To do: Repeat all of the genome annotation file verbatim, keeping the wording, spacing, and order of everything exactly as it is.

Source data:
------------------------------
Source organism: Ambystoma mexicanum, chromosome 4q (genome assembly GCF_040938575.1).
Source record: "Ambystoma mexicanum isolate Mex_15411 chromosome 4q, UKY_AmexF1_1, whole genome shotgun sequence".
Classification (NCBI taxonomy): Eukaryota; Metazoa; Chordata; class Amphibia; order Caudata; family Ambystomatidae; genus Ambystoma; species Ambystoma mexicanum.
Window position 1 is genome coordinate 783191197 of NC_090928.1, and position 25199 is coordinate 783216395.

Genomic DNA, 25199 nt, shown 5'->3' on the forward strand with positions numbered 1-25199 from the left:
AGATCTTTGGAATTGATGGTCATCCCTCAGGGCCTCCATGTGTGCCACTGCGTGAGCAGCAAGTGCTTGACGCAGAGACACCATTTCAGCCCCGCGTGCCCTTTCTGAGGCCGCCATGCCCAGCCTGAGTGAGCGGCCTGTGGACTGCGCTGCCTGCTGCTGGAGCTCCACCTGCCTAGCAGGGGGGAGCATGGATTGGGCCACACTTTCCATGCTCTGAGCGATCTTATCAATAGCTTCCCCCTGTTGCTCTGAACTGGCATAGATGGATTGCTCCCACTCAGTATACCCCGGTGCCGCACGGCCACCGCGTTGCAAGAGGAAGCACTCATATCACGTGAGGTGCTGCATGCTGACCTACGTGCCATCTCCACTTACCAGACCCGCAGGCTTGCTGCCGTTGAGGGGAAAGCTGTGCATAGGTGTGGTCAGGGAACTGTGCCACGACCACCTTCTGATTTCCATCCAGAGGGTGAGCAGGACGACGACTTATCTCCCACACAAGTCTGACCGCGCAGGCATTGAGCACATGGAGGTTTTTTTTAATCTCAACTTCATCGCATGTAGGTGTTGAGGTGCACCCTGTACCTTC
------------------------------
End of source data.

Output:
Source organism: Ambystoma mexicanum, chromosome 4q (genome assembly GCF_040938575.1).
Source record: "Ambystoma mexicanum isolate Mex_15411 chromosome 4q, UKY_AmexF1_1, whole genome shotgun sequence".
Classification (NCBI taxonomy): Eukaryota; Metazoa; Chordata; class Amphibia; order Caudata; family Ambystomatidae; genus Ambystoma; species Ambystoma mexicanum.
Window position 1 is genome coordinate 783191197 of NC_090928.1, and position 25199 is coordinate 783216395.

Genomic DNA, 25199 nt, shown 5'->3' on the forward strand with positions numbered 1-25199 from the left:
AGATCTTTGGAATTGATGGTCATCCCTCAGGGCCTCCATGTGTGCCACTGCGTGAGCAGCAAGTGCTTGACGCAGAGACACCATTTCAGCCCCGCGTGCCCTTTCTGAGGCCGCCATGCCCAGCCTGAGTGAGCGGCCTGTGGACTGCGCTGCCTGCTGCTGGAGCTCCACCTGCCTAGCAGGGGGGAGCATGGATTGGGCCACACTTTCCATGCTCTGAGCGATCTTATCAATAGCTTCCCCCTGTTGCTCTGAACTGGCATAGATGGATTGCTCCCACTCAGTATACCCCGGTGCCGCACGGCCACCGCGTTGCAAGAGGAAGCACTCATATCACGTGAGGTGCTGCATGCTGACCTACGTGCCATCTCCACTTACCAGACCCGCAGGCTTGCTGCCGTTGAGGGGAAAGCTGTGCATAGGTGTGGTCAGGGAACTGTGCCACGACCACCTTCTGATTTCCATCCAGAGGGTGAGCAGGACGACGACTTATCTCCCACACAAGTCTGACCGCGCAGGCATTGAGCACATGGAGGTTTTTTTTAATCTCAACTTCATCGCATGTAGGTGTTGAGGTGCACCCTGTACCTTC